Belen Police Chief James Harris

BELEN—It’s unknown what led to the amount of some crimes in the Hub City decreasing last year while others increased, but the new police chief has his theories — a shortage of officers and low morale within the department.

During a recent city council meeting, BPD Chief James Harris provided the councilors and the public with crime statistics from 2019 compared to the prior year. Harris, who was appointed to the position in January, said there can be many factors that could have affected the numbers.

Property crime

According to the statistics provided by Harris, the number of burglaries reported to and investigated by the Belen Police Department went from 127 cases in 2018 to 75 last year — a nearly 41 percent decrease.

While the number of larcenies went up by only one in 2019, the number of reported shoplifting cases dropped from 190 in 2018 to 157 in 2019 — a 17 percent decrease.

The number of stolen vehicles reported to BPD increased from 35 in 2018 to 50 in 2019 — a 43 percent increase, while criminal damage to property cases rose from 85 to 111 — a 31 percent increase.

Violent crime

The total number of violent crimes in Belen decreased last year overall, Harris reported.

There were no reported homicides in both years, and the number of aggravated assault/battery cases decreased from 49 in 2018 to 35 last year. The number of simple assault/battery cases also saw a drop from 124 to 106 in 2019 — a 15 percent decrease.

The amount of criminal sexual contact cases remained the same at three, while criminal sexual penetration reports increased by two, from four in 2018 to six last year.

There were a total of 12 reported robberies in Belen in 2018, compared to seven in 2019.

Narcotics- and alcohol-related crimes

According to the statistics reported by Harris, the number of narcotic-related crimes in Belen increased last year to 49, compared to 42 in 2018. There were 29 DWI arrests made by Belen police officers in 2018, while 16 were made last year — a 45 percent decrease.

Arrests & traffic citations

Harris reported to the council there were a total of 843 arrests made by Belen police officers in 2018, compared to only 493 arrests in 2019 — a 42 percent decrease.

The number of citations issued also went down from 3,910 in 2018 compared to 2,235 last year — a 43 percent decrease.

Questions from the council

Councilor Robert Noblin asked the new police chief why fewer citations were given and less arrests were made.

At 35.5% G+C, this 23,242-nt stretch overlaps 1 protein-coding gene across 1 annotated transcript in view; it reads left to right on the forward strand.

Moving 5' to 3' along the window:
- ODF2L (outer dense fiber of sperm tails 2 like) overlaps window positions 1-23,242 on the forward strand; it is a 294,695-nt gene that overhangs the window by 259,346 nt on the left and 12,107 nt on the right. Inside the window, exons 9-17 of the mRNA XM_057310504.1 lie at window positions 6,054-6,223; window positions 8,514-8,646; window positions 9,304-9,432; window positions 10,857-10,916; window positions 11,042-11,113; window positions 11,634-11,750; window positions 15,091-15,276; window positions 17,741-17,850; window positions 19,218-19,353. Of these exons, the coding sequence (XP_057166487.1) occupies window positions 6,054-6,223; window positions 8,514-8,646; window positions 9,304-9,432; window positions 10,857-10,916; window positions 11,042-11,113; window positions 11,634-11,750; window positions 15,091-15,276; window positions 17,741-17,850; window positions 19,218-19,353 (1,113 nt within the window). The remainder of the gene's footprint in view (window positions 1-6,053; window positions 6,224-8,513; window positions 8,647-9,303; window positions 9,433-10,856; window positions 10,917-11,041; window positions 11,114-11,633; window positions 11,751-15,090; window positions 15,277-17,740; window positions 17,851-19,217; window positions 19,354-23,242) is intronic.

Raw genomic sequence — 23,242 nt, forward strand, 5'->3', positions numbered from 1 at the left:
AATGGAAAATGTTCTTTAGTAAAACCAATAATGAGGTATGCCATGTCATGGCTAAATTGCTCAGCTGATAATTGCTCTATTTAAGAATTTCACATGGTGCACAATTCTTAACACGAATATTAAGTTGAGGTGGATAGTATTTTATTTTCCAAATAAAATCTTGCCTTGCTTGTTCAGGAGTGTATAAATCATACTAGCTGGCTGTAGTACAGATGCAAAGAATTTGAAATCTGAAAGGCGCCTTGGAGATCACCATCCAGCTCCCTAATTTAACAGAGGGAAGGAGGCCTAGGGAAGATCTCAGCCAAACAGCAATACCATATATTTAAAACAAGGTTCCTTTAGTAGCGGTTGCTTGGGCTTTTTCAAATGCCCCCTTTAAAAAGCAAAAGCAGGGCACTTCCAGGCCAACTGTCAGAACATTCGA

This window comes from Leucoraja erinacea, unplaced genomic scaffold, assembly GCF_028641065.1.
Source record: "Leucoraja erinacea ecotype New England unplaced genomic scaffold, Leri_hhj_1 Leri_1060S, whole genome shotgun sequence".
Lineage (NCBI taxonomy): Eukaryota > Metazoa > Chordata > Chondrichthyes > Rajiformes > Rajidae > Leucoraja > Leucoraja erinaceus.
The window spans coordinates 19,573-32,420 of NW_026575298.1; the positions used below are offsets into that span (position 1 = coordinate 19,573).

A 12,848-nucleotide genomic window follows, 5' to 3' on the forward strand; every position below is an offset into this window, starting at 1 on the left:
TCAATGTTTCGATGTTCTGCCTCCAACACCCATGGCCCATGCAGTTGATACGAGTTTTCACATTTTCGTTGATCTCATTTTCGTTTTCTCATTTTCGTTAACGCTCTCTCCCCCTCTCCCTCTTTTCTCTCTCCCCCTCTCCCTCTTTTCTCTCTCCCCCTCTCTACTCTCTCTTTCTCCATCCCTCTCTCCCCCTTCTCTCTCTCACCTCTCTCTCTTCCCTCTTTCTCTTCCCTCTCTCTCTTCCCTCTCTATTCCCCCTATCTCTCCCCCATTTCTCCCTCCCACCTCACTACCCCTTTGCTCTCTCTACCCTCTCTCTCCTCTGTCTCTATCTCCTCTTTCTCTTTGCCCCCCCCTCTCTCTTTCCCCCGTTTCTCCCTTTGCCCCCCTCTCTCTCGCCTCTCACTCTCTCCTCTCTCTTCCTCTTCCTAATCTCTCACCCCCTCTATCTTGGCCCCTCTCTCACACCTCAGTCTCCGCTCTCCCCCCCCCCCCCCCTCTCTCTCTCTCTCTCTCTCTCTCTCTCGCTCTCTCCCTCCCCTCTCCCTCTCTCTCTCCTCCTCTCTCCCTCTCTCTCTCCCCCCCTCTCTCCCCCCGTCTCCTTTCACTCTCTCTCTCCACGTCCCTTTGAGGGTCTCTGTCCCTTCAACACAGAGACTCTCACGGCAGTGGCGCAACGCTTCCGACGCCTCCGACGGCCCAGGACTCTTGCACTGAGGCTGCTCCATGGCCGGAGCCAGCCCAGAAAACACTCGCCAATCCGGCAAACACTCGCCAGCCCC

“The first thing that comes to mind is the lack of manpower,” Harris told the council. “During the first portion of the year, we lost of significant amount of workforce in the Belen Police Department.

“Also, a significant amount of morale issues were going on, and I think that played a role,” the chief said. “Officers weren’t happy with the way things were going and it played a significant role on how much they were willing to work.”

When asked by Councilor Danny Bernal Jr. about what his plans were to address the problems in the department, Harris told him he’s already working on solutions.

Harris has already promoted one sergeant to a command-staff lieutenant’s position, and is in the process of writing a test for three sergeant exams he hopes will be filled by three patrol officers in the next few months.

The new chief said he has two officers who are attending the academy, and hopes to have them out in the field within six months.

“We have Sarah Martinez, who just graduated the academy, and is in the second phase of her field officer program,” Harris said. “She’ll be on her own in the next month and a half.”

With plans to build the force up to full capacity, the chief said he is currently going over several applications to see who could be a good fit for the Belen Police Department.

As for the morale issue of the officers, Harris said he has an open-door policy and is giving officers the opportunity to meet with him one on one to discuss issues.

“One officer is interested in creating a tactical team,” Harris said. “I asked him to provide me with numbers and how we can pay for it. I’m giving him the latitude to move forward with my approval.”

Harris also told the council he is giving officers a more active role in the decision-making process of the department, saying he wants officers to work with him instead of against him.

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Clara Garcia is the editor and publisher of the Valencia County News-Bulletin.
She is a native of the city of Belen, beginning her journalism career at the News-Bulletin in 1998 as the crime and courts reporter. During her time at the paper, Clara has won numerous awards for her writing, photography and typography and design both from the National Newspaper Association and the New Mexico Press Association.